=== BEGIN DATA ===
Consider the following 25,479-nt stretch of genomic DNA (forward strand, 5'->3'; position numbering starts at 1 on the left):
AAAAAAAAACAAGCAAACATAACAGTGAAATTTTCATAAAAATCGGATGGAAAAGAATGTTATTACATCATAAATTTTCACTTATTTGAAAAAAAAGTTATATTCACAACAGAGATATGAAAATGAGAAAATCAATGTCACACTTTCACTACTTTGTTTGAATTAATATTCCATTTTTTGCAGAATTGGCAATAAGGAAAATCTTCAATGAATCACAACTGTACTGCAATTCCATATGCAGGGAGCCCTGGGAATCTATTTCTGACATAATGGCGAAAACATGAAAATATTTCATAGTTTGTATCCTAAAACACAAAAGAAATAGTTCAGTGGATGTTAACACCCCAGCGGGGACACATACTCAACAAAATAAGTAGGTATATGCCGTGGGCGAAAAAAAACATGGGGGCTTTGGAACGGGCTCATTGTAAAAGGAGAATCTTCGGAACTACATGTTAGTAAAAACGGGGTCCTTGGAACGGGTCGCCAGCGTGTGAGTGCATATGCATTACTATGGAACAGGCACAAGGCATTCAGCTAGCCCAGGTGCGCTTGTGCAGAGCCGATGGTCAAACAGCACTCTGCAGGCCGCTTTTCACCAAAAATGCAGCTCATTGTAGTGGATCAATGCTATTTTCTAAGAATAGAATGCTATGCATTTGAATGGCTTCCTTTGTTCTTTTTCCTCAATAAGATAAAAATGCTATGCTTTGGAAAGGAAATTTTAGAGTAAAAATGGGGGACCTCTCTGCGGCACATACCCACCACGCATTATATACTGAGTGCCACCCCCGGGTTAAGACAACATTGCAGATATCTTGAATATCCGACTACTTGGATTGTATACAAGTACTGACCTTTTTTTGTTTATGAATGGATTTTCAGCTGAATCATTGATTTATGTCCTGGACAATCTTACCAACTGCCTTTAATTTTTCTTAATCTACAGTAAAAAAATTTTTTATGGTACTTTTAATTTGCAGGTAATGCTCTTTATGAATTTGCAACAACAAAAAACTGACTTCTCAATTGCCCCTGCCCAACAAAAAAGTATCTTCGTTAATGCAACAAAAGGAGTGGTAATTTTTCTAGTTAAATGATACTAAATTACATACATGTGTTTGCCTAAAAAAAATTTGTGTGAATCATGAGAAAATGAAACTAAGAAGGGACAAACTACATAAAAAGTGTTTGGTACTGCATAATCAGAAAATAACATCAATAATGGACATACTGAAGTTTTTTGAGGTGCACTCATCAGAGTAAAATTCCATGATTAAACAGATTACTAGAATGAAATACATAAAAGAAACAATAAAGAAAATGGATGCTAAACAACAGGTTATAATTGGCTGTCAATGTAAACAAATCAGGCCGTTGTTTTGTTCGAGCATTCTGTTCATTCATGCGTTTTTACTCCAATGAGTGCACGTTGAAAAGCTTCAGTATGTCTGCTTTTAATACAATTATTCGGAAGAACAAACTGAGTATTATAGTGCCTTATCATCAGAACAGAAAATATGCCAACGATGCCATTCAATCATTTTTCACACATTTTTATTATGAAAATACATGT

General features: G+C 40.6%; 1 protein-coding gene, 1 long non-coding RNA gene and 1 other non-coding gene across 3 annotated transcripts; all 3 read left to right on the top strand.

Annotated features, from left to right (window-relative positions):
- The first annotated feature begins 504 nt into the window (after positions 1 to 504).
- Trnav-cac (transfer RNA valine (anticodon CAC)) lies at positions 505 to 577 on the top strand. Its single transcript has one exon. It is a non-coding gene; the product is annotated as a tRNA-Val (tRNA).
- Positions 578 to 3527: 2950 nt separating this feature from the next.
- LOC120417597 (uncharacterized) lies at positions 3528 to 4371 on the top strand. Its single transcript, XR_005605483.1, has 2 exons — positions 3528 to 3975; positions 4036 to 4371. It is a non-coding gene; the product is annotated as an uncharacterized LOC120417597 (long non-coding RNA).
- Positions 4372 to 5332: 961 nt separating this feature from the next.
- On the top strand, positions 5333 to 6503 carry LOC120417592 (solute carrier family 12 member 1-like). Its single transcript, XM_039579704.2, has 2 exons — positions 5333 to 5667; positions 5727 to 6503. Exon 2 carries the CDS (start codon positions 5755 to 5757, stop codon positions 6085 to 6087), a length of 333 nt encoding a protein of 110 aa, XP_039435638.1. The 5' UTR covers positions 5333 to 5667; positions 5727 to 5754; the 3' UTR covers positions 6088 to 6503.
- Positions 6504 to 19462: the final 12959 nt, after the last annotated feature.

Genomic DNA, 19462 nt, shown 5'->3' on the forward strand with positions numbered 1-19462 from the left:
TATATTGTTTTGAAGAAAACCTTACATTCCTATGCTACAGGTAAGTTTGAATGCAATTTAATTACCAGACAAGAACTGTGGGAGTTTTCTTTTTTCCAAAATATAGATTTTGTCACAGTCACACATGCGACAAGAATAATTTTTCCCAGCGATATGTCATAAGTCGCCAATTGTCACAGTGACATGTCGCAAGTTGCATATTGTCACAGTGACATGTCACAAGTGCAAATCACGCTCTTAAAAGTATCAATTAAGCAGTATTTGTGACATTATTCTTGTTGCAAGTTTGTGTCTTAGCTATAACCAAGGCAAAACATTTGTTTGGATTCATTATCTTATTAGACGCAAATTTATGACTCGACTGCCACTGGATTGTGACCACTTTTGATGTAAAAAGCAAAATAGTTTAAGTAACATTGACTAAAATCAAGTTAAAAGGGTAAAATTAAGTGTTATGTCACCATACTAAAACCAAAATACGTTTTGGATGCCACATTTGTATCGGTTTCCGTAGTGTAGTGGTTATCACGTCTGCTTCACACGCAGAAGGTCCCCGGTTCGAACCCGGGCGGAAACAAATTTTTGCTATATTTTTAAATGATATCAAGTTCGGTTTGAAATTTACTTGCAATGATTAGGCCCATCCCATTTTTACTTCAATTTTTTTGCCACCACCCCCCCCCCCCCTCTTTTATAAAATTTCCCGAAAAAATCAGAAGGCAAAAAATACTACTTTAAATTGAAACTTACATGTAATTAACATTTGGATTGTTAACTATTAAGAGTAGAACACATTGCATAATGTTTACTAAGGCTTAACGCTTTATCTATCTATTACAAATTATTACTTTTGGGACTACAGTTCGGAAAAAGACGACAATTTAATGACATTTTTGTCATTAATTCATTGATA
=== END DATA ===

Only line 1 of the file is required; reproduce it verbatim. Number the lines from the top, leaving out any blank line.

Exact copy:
Consider the following 25,479-nt stretch of genomic DNA (forward strand, 5'->3'; position numbering starts at 1 on the left):